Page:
Book Review by Katt Janson Merilo
In Absence of Being, Susan Burnstine shares with us glimpses into a psyche tormented by loss and trauma, while making the experience both fascinating and compelling. Burnstine’s opening essay provides a unique motivation, process, and insight into the series and her lifelong body of work. Taught by an artistic mother to create art as a response to childhood night terrors, Burnstine eventually settles into photography as achieved through the scratched up, well-worn lens of a 110 camera. At the devastating death of her mother several years later, Burnstine sought to recreate this former therapy, needing to manufacture her own cameras to produce the effect she needed to evoke the emotions of her once again troubled dreams.
The resulting body of images is unique, haunting, and other-worldly. Small groupings of images are preceded by excerpts from Burnstine’s dream journals, providing the viewer with the thoughts and emotions that inspired the unreal-feeling scenes. While most of the images are all set in what may be some of the most photographed places in the world – New York City, Chicago, San Francisco – the combination of the handmade lens and dream-guided eye make the resulting scenes feel entirely unfamiliar and unreachable through any worldly means. We’ve all been here before, and yet it looks so different, an effect very much like visiting a well known yet slightly warped setting in a dream.
All the images are emotion-provoking and interesting, and some are especially memorable. The skyline in “Around the Bend”, pg. 33, is cast in a real or optical fog and glow that, accompanied by the beautifully balanced composition, gives the viewer the feeling of approaching a grand yet ominous land in another world or state of consciousness. “California & Stockton, 8:02AM”, pg 47, provokes similar feelings of a possibly ill-fated arrival by way of a city street – trolley and pedestrian vaguely in focus, bridge far off in the horizon, a haze of street lights, car beams, trees, and skyscrapers framing the view and blending into one another. After turning through the book several times, there are still several viewings left to be had. The hazy images are likely to stay with you well into the next morning.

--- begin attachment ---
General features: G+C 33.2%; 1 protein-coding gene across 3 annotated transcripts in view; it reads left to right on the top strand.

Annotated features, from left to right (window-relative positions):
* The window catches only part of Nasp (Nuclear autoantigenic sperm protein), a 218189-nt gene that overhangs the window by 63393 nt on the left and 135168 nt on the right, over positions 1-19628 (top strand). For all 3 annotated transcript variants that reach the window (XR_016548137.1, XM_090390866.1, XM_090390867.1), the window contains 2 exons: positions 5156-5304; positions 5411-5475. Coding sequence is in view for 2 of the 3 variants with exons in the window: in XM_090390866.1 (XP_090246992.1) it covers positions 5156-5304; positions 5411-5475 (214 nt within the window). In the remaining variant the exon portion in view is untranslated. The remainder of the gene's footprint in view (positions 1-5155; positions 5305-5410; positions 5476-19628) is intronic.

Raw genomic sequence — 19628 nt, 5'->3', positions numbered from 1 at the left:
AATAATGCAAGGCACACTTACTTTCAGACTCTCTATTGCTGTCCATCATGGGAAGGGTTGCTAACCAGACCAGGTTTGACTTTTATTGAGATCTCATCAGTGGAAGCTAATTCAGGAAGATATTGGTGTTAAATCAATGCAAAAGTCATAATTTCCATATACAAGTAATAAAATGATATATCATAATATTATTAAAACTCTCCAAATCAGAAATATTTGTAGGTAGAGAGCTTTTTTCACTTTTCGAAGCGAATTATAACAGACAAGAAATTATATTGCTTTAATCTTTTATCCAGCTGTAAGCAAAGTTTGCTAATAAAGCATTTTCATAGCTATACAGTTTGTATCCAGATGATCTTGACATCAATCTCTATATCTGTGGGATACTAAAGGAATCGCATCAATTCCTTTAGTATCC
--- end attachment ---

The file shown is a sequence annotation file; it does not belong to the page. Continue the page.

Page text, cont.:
Following the images are two essays which help to place Burstine in the continuum of photographers and photography: “The Evolving Legacy” by Del Zogg and “Gathering Time” by Chantel Paul. While informative and intriguing, the effect of reading about technicalities and histories after turning through Burstine’s book is a bit like waking up too fast. In some ways knowing less is more, and Burnstine’s introduction provides enough of an insight for at least the first viewing. The essays are both interesting, but are more for those interested in the pragmatics of photography like Burnstine’s, and are not a necessary component to enjoyment of the book.
This collection of images, words, and emotions creates a compelling and unique vision. While Burnstine may have been inspired by nightmares, her book is the stuff that alternative photography lovers’ dreams are made of. ♦
Absence of Being
Photographs by Susan Burnstine
Text by Del Zogg, Chantel Paul, Susan Burnstine
Damiani Editore, September 2016
112 pages, 45 duotones
Designed by Masumi Shibata